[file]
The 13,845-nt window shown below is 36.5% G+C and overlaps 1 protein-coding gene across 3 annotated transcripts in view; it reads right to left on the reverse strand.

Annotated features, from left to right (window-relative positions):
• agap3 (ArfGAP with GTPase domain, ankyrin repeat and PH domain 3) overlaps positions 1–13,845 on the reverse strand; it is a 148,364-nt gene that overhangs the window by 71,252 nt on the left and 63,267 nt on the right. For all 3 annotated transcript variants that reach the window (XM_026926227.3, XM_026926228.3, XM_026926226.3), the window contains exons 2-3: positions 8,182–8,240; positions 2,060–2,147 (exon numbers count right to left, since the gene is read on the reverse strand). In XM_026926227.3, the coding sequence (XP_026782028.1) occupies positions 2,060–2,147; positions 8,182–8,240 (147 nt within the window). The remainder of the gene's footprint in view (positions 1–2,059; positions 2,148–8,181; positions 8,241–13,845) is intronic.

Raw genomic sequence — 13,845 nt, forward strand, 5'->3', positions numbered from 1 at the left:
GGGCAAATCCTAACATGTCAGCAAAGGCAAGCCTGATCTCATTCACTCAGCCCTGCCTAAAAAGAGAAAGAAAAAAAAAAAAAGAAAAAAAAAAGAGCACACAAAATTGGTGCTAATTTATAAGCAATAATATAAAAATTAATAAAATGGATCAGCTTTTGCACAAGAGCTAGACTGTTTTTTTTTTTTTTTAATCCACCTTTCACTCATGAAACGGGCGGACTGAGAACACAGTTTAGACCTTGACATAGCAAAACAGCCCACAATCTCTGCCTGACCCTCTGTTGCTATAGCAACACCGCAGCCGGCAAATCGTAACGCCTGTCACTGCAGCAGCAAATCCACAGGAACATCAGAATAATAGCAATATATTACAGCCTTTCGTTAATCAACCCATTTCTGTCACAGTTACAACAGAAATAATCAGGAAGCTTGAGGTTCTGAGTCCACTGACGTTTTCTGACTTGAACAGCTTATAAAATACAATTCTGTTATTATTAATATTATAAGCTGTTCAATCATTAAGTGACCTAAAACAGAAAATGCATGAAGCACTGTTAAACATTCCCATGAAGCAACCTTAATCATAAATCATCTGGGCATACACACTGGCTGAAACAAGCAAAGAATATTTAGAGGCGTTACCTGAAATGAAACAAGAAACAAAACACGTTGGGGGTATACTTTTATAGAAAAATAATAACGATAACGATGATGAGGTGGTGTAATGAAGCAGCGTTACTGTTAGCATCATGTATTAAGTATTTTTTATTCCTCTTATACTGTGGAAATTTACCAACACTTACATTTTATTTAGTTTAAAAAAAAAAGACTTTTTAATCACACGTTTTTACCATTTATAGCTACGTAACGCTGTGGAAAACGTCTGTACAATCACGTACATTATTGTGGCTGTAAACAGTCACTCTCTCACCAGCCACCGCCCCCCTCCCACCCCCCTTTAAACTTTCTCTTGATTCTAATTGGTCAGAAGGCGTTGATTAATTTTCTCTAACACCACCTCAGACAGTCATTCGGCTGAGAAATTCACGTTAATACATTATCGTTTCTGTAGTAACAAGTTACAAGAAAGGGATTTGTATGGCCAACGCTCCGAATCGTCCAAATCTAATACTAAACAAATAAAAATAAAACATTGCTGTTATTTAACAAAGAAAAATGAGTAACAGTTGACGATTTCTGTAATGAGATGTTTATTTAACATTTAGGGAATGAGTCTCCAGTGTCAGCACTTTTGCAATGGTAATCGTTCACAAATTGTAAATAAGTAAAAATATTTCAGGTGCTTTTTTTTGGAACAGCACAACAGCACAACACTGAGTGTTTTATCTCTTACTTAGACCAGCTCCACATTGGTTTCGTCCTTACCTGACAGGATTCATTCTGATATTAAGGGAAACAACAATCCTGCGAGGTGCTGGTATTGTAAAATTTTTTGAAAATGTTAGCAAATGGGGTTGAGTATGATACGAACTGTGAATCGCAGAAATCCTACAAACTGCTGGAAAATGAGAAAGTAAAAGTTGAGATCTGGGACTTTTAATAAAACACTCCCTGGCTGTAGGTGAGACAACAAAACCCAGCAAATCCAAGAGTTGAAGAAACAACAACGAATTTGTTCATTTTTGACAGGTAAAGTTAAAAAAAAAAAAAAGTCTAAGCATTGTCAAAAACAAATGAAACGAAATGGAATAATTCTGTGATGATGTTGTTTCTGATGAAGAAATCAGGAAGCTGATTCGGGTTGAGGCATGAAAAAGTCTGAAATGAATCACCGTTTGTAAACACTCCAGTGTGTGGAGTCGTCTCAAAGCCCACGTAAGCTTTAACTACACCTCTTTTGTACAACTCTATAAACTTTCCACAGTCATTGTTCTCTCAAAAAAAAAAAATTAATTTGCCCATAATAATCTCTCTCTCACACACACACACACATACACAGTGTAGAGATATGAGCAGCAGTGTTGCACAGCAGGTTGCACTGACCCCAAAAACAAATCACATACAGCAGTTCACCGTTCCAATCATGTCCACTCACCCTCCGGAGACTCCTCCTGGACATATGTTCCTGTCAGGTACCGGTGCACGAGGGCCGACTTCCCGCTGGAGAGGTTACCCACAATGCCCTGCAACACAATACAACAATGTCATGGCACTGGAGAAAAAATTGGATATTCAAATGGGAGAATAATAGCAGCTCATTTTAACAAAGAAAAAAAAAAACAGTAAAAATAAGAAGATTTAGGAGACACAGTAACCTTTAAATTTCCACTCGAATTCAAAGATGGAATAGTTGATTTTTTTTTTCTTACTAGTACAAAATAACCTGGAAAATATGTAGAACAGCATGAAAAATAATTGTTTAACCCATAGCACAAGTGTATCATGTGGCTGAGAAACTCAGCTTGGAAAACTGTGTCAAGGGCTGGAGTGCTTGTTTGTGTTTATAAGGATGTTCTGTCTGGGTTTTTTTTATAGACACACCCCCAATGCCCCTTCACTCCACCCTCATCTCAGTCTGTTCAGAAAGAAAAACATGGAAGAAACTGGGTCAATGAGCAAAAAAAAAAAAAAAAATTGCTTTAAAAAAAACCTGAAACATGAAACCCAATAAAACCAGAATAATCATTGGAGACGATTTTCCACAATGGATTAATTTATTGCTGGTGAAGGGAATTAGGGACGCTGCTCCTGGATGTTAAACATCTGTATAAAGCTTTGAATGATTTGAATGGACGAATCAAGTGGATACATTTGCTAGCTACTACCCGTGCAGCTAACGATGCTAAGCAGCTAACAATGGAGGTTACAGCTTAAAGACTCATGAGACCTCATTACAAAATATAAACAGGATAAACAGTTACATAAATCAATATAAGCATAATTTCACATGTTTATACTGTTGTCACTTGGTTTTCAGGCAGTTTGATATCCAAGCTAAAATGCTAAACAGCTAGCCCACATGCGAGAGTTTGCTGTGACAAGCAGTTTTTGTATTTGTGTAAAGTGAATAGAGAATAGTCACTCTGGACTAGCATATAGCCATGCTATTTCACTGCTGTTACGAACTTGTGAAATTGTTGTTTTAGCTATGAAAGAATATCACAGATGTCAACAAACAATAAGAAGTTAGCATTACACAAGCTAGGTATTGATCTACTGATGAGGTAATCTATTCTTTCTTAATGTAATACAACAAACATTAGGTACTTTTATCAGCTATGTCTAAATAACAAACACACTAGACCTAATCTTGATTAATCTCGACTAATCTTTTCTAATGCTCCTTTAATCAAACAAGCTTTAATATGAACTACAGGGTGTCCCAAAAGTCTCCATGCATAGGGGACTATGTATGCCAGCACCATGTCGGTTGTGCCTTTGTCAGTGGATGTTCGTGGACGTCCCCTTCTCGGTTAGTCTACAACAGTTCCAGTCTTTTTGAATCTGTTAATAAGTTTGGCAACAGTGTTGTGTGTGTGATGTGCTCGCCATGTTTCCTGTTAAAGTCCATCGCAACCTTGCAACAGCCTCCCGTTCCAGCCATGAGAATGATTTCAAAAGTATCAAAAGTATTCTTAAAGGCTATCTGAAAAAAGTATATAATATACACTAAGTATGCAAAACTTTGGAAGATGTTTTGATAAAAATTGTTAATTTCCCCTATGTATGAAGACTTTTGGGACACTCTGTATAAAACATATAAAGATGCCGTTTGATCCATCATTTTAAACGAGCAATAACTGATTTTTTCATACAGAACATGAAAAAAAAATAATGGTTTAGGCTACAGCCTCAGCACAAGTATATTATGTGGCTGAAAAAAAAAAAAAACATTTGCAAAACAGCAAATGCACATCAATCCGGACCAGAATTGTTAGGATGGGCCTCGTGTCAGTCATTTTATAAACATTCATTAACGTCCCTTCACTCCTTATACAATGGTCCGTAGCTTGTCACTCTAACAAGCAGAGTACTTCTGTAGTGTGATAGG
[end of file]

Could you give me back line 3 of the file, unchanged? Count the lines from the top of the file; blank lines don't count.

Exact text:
• agap3 (ArfGAP with GTPase domain, ankyrin repeat and PH domain 3) overlaps positions 1–13,845 on the reverse strand; it is a 148,364-nt gene that overhangs the window by 71,252 nt on the left and 63,267 nt on the right. For all 3 annotated transcript variants that reach the window (XM_026926227.3, XM_026926228.3, XM_026926226.3), the window contains exons 2-3: positions 8,182–8,240; positions 2,060–2,147 (exon numbers count right to left, since the gene is read on the reverse strand). In XM_026926227.3, the coding sequence (XP_026782028.1) occupies positions 2,060–2,147; positions 8,182–8,240 (147 nt within the window). The remainder of the gene's footprint in view (positions 1–2,059; positions 2,148–8,181; positions 8,241–13,845) is intronic.